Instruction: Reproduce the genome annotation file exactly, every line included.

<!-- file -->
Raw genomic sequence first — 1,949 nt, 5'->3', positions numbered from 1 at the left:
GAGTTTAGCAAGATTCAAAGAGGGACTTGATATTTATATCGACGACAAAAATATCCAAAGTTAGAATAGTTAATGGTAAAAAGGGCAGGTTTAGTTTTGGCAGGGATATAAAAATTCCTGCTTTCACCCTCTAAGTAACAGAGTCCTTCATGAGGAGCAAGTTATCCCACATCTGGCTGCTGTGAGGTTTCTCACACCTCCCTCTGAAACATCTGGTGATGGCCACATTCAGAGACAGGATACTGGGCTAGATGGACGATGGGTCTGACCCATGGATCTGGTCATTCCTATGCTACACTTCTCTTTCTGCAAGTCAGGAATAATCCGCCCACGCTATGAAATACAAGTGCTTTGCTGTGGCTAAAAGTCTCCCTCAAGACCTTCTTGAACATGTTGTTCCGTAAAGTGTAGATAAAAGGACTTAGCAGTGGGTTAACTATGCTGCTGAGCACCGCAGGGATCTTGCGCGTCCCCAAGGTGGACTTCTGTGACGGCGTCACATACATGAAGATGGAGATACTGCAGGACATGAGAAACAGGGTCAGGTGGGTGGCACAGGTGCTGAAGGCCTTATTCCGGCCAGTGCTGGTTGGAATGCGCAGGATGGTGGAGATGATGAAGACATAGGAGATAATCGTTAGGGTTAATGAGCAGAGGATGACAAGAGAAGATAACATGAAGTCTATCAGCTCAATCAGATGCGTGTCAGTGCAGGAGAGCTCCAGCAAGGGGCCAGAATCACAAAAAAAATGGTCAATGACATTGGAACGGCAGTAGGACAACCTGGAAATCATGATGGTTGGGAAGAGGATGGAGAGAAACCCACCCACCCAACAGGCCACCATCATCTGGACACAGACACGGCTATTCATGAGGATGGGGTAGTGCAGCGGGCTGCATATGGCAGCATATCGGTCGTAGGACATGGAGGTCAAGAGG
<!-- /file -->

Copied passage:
Raw genomic sequence first — 1,949 nt, 5'->3', positions numbered from 1 at the left:
GAGTTTAGCAAGATTCAAAGAGGGACTTGATATTTATATCGACGACAAAAATATCCAAAGTTAGAATAGTTAATGGTAAAAAGGGCAGGTTTAGTTTTGGCAGGGATATAAAAATTCCTGCTTTCACCCTCTAAGTAACAGAGTCCTTCATGAGGAGCAAGTTATCCCACATCTGGCTGCTGTGAGGTTTCTCACACCTCCCTCTGAAACATCTGGTGATGGCCACATTCAGAGACAGGATACTGGGCTAGATGGACGATGGGTCTGACCCATGGATCTGGTCATTCCTATGCTACACTTCTCTTTCTGCAAGTCAGGAATAATCCGCCCACGCTATGAAATACAAGTGCTTTGCTGTGGCTAAAAGTCTCCCTCAAGACCTTCTTGAACATGTTGTTCCGTAAAGTGTAGATAAAAGGACTTAGCAGTGGGTTAACTATGCTGCTGAGCACCGCAGGGATCTTGCGCGTCCCCAAGGTGGACTTCTGTGACGGCGTCACATACATGAAGATGGAGATACTGCAGGACATGAGAAACAGGGTCAGGTGGGTGGCACAGGTGCTGAAGGCCTTATTCCGGCCAGTGCTGGTTGGAATGCGCAGGATGGTGGAGATGATGAAGACATAGGAGATAATCGTTAGGGTTAATGAGCAGAGGATGACAAGAGAAGATAACATGAAGTCTATCAGCTCAATCAGATGCGTGTCAGTGCAGGAGAGCTCCAGCAAGGGGCCAGAATCACAAAAAAAATGGTCAATGACATTGGAACGGCAGTAGGACAACCTGGAAATCATGATGGTTGGGAAGAGGATGGAGAGAAACCCACCCACCCAACAGGCCACCATCATCTGGACACAGACACGGCTATTCATGAGGATGGGGTAGTGCAGCGGGCTGCATATGGCAGCATATCGGTCGTAGGACATGGAGGTCAAGAGG